Tuesday, March 11, 2008
It has been a whirlwind few days of investigative reporting for the New York Post. Sunday, in an EXCLUSIVE, the paper told of a "shady Atlanta businesswoman armed with a gallon jug of silicone and syringes . . . offering to inject women seeking 'J.Lo butts.' " Yesterday, they turned to another blight of our city: Noise pollution, in particular the racket made by the many bars and clubs in the East Village and Lower East Side. (How much better would our city be without noisy bars and women with J. Lo butts?)
The paper reported, "between July 1, 2007, and Jan. 31, 2008, Community Board 3 -- which covers the two youth-dominated neighborhoods, as well as Chinatown -- recorded 1,872 complaints about the pounding din coming from nightspots. That represented 26 percent of the 7,157 complaints for bars, clubs and restaurants in Manhattan."
"Pounding din?" Nice.
Well, this isn't really any surprise for people who have lived here for more than, say, a week. Yes, it must really suck to live above a bar or club (or even near one), especially since the smoking ban forced people to congregate outside. And since so many seemingly hideous night spots opened. (Won't get into any names here. Let's just say there are a few on Avenue B around 4th Street that attract a heinous mix of jackals. Do you see me throwing up or peeing in the parking lots of your malls in Paramus?)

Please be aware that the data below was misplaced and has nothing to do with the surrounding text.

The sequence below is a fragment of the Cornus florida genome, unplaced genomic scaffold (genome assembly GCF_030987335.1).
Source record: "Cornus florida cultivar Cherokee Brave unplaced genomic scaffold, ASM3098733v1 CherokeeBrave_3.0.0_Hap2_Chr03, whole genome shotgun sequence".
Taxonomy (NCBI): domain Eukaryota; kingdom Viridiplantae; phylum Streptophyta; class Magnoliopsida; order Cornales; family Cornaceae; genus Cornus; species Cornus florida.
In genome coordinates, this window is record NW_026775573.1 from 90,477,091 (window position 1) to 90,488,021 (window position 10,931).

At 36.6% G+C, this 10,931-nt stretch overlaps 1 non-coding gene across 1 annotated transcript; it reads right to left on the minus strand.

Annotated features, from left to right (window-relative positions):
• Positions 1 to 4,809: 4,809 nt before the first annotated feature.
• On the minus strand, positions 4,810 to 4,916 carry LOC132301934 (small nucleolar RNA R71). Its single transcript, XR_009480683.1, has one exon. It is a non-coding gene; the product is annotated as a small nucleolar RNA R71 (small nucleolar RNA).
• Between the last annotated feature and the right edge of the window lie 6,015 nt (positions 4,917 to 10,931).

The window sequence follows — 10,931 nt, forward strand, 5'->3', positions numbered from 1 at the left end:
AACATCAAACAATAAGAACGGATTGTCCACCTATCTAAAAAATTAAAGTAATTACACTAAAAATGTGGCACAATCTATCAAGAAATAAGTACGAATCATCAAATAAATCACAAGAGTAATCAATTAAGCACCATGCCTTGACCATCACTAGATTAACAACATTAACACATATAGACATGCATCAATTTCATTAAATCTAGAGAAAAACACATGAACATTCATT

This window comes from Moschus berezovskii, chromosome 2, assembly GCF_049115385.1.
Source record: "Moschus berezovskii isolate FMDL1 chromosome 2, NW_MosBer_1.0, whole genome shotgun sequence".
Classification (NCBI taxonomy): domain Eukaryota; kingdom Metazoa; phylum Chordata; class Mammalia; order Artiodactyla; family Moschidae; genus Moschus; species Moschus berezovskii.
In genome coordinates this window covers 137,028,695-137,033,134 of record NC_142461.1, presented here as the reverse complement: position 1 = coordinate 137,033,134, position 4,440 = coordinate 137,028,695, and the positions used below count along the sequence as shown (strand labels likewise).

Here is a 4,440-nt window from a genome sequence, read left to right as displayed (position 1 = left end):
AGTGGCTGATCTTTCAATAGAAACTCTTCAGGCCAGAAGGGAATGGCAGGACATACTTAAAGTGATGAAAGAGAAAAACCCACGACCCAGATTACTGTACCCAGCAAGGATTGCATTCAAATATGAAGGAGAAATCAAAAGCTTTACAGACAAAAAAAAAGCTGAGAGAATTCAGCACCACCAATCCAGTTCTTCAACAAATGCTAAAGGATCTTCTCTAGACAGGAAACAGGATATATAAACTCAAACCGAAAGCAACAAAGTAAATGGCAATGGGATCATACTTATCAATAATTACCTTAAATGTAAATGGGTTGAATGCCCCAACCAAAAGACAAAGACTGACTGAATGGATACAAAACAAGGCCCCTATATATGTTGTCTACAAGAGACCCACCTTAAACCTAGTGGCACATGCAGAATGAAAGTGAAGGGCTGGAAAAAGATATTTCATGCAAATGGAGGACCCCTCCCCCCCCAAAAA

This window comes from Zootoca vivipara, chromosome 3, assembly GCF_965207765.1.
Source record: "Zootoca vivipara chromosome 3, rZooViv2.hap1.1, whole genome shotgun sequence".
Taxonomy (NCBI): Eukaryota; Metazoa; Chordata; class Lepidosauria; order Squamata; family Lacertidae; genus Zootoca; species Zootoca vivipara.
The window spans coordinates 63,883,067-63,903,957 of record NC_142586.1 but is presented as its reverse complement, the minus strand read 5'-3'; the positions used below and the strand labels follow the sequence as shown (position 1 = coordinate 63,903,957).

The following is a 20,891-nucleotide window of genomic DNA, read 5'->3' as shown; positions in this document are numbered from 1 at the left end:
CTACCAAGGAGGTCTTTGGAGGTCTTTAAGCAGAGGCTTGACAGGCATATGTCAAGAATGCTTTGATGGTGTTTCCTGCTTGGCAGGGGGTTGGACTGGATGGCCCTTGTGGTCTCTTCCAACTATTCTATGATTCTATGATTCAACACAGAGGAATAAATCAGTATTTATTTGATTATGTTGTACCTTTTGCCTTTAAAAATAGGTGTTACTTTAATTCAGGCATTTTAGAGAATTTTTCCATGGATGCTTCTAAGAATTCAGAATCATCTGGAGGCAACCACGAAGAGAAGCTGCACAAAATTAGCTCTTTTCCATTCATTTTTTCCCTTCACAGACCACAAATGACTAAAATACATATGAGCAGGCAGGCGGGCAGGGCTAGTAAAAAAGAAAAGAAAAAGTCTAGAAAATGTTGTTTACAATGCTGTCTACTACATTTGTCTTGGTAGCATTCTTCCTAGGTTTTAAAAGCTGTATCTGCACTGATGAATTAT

Oh. Well, back to the Post article. The article was accompanied by a photo of Manitoba's on Avenue B, a bar that I happen to really like (earlier in the evenings, anyway -- I just don't like crowds of any sort). The caption reads: "The sidewalk outside Manitoba's bar, in the East Village, exceeded the danger level of 80 decibels, on a recent night of rowdiness." As you can see from the above photo, there are roughly six people in the bar at the moment (usually when I'm there). Obviously the photo was taken at a different time. (There are even two different photo credits.) Manitoba's isn't even mentioned in the article. What annoys me is that there are dozens of places in the neighborhood worthy of being singled out.
Curious what Handsome Dick Manitoba's reaction was when he saw the piece. The bar does have a history of noise problems, particularly back when they were doing live music on Monday nights. (Blame one prudish couple who bought a place above the bar for this -- not that I'm taking sides!) Still, Manitoba's stopped the music nights. Manitoba seems like a real decent guy and good neighbor. He lives around the corner. I like what he does with the bar.
Finally, on a related note, I do sympathize with folks who are stuck near or above noisy spots -- at least the places in which the residents were there first, and a bar/club opened later. Not quite as sympathetic to people who chose to live above a bar. For instance! A former college roommate moved to New York years back, settling in a nice apartment above the Grassroots Tavern, another bar I like very much, on St. Mark's. She didn't last there too long. Why? "It's too loud." What did she expect? "I didn't think it would be this bad."